A good friend of David de Rothschild’s, Treehugger founder Graham Hill takes the Plastiki helm
Theirs was one of 2010’s most talked-about, scoffed-about, and dreamed-about adventures: sailing across the Pacific Ocean in a boat made from plastic. Spontaneously envisioned to save our oceans from plastic pollution created by a now global society of waste, the Plastiki journey was rife with pitfalls. Delays. Storms. Politics. Graham Hill from Treehugger even lost the skin on his hands during part of the journey.
But in his new book Plastiki – Across The Pacific On Plastic: An Adventure to Save Our Oceans, David de Rothschild chronicles something even more important: the human spirit’s remarkable compass. Nine riveting chapters filled with anecdotes, diary entries from the crew, and op-eds from other eco-pioneers are imbued with the kind of tenacity that has plied oceans and crossed deserts for hundreds of years. David celebrates this. Indeed, his book is a kind of ouija board that evokes the best in humans, the qualities necessary to save the world.
One of the biggest challenges facing environmentalists, humanitarians, and scientists is this: how do we sound the numerous environmental and social alarms facing our civilization (and they are loud!) without boring people to tears, or without scaring them into apathy? Plastiki answers this question with adventure.
The word Plastiki is a marriage between Plastic and Kon-Tiki – the name of the raft used by Norwegian explorer Thor Heyerdahl in his 1947 expedition across the Pacific Ocean. (Thor’s grandson was one of the Plastiki crewmen for part of the time.)
What David and Thor have in common is the willingness to dream the undreamable, to do the undoable, to take extraordinary risks and live to tell the tale. The idea is that these adventures will inspire everyday people to take similar risks in their lives, which will in turn lead to a re-thinking of how we design and use material things. And it works.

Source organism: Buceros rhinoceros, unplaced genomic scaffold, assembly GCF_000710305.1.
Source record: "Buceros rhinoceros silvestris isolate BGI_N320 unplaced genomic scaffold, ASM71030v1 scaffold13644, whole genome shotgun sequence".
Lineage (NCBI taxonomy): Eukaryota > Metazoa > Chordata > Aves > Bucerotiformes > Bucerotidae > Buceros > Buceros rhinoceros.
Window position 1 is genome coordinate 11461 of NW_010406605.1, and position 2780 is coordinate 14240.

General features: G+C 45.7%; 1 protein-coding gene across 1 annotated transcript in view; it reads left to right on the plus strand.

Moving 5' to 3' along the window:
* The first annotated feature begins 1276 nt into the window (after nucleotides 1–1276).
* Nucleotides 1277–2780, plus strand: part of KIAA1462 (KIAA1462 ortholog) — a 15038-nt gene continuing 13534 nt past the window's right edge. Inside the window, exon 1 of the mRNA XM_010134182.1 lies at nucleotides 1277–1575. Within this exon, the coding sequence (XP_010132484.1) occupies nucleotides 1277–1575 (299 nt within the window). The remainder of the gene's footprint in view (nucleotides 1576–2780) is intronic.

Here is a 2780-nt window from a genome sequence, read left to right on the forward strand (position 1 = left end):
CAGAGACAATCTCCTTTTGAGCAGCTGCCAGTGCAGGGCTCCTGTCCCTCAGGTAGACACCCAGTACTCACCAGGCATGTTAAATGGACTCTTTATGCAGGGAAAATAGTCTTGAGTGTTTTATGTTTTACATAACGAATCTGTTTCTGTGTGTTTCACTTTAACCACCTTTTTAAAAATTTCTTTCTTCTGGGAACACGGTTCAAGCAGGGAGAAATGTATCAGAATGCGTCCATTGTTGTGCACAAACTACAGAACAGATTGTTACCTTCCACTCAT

Run by the amazing Jo Royle, the crew demonstrates that our current consumption patterns – based on extraordinary waste – can be overcome. With quite a bit of spit, ingenuity, gumption, and yes, tenacity, we can build boats that do not harm the environment. We can grow food in the middle of the Pacific ocean. And we can even charge our ipods and rock out to God of Thunder during a storm – if we want to. The point is, and Plastiki makes this clear, anything is possible.
That readers also walk away feeling informed without being beaten over the head may be the book’s most fundamental genius. All of the facts – which are more than dire – are presented with a “can do” attitude, with the sense that these are not insurmountable problems. David achieves this with the book’s colorful and playful visual presentation, and by making every chapter personal.
Our post-industrial consumption behavior has impacted our oceans in very destructive ways. Throughout the entire 8,000 mile ocean trek, the Plastiki crew saw only five marine mammals. Contrasted with the bountiful Kon-Tiki experience, this is as clear an indication of a sick ocean as we’ll ever get. It’s enough to sink anyone in despair.
But David has braved these harsh realizations for us. In his book, he often reflects on his inner challenges. How people doubted him. The enormous technical task associated with making boats sustainably. His dreams. His dreads (such as returning to Los Angeles after spending several months out of the fray). At every turn, the Rothschild rebel child faces obstacles with courage and teamwork, all the while staying loyal to this fundamental premise: we can do better. And we will.
Plastiki comprises all the charm, wit, and good old-fashioned human grit necessary to move readers to take up the helm and steer our global civilization towards cleaner waters.
More Book Reviews on Green Prophet:
Book Review: A No-Nonsense Guide to Climate Change
Book Review: Animals in Islamic Tradition and Muslim Culture
Book Review: Strategy for Sustainability by Adam Werbach
all images taken from the Plastiki flickr photostream